Guidelines to Loans for Fire Departments
Fire Departments in Nova Scotia are incorporated in many different ways. They may be municipally owned, incorporated under the Rural Fire District Act, incorporated under special legislation or incorporated under the Societies Act. Options for funding the acquisition of capital assets depends on the way in which the fire department was incorporated. A list of legislation concerning the acquisition of capital assets is included pdf here (418 KB) .
In order to borrow or acquire capital assets through a municipality a fire department must be registered. The process for registering a fire department is outlined in the Municipal Government Act.
The first step in determining the methods available to fund capital acquisitions is to verify the way the fire department is incorporated. This may require researching legislation or inquiring at the Registry of Joint Stocks.
The following outlines how different fire departments may acquire capital assets.
All Fire Departments
- may receive a grant from a municipality for capital assets
- may receive a loan from a municipality for capital assets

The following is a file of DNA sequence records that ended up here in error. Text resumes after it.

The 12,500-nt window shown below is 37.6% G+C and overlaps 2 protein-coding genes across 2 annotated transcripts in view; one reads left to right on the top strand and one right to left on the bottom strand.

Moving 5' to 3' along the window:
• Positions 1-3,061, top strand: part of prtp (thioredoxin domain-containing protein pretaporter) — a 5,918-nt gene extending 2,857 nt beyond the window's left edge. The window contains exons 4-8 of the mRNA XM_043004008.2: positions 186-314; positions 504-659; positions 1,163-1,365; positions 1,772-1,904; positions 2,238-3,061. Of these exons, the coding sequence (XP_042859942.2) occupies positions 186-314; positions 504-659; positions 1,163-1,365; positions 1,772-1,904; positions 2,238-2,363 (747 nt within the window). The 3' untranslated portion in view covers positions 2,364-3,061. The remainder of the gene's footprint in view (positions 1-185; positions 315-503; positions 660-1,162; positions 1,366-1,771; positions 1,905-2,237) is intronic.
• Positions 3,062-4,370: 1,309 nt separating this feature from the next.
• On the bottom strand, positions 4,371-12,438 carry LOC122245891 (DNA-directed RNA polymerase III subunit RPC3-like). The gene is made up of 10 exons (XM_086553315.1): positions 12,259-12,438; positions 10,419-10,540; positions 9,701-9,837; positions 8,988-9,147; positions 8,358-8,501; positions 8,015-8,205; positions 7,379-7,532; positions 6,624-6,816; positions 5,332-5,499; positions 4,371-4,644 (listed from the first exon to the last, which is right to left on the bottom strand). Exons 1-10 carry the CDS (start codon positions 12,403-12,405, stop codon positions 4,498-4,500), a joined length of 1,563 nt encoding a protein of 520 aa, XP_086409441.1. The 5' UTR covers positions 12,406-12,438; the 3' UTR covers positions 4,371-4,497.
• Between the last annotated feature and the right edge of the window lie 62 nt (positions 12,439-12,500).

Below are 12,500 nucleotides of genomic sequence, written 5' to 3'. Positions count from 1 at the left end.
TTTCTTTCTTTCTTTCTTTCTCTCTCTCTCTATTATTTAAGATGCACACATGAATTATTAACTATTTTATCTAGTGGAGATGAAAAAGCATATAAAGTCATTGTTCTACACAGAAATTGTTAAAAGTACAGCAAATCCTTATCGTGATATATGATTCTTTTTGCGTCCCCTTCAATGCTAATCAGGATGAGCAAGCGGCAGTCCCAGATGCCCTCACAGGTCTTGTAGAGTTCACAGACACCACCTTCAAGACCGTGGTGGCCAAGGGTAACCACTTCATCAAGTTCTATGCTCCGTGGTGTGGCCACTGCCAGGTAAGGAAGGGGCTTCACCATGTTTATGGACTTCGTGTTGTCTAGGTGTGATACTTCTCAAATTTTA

- may receive a grant or loan of assets without charge from a municipality
Fire Departments incorporated under the Rural Fire District Act
- may borrow directly from a bank
- may borrow from Municipal Finance Corporation with a municipal guarantee
Fire Departments incorporated under special legislation
- incorporating legislation must be analyzed to determine if the fire department qualifies as a “service commission” under the Municipal Finance Corporation Act thereby enabling it to borrow in its own name with a municipal guarantee. To qualify the fire department must provide a municipal service and have taxing powers.
Fire Departments incorporated under the Societies Act
- may NOT borrow directly from Municipal Finance Corporation (a registered fire department is not a municipal enterprise under the Municipal Finance Corporation Act)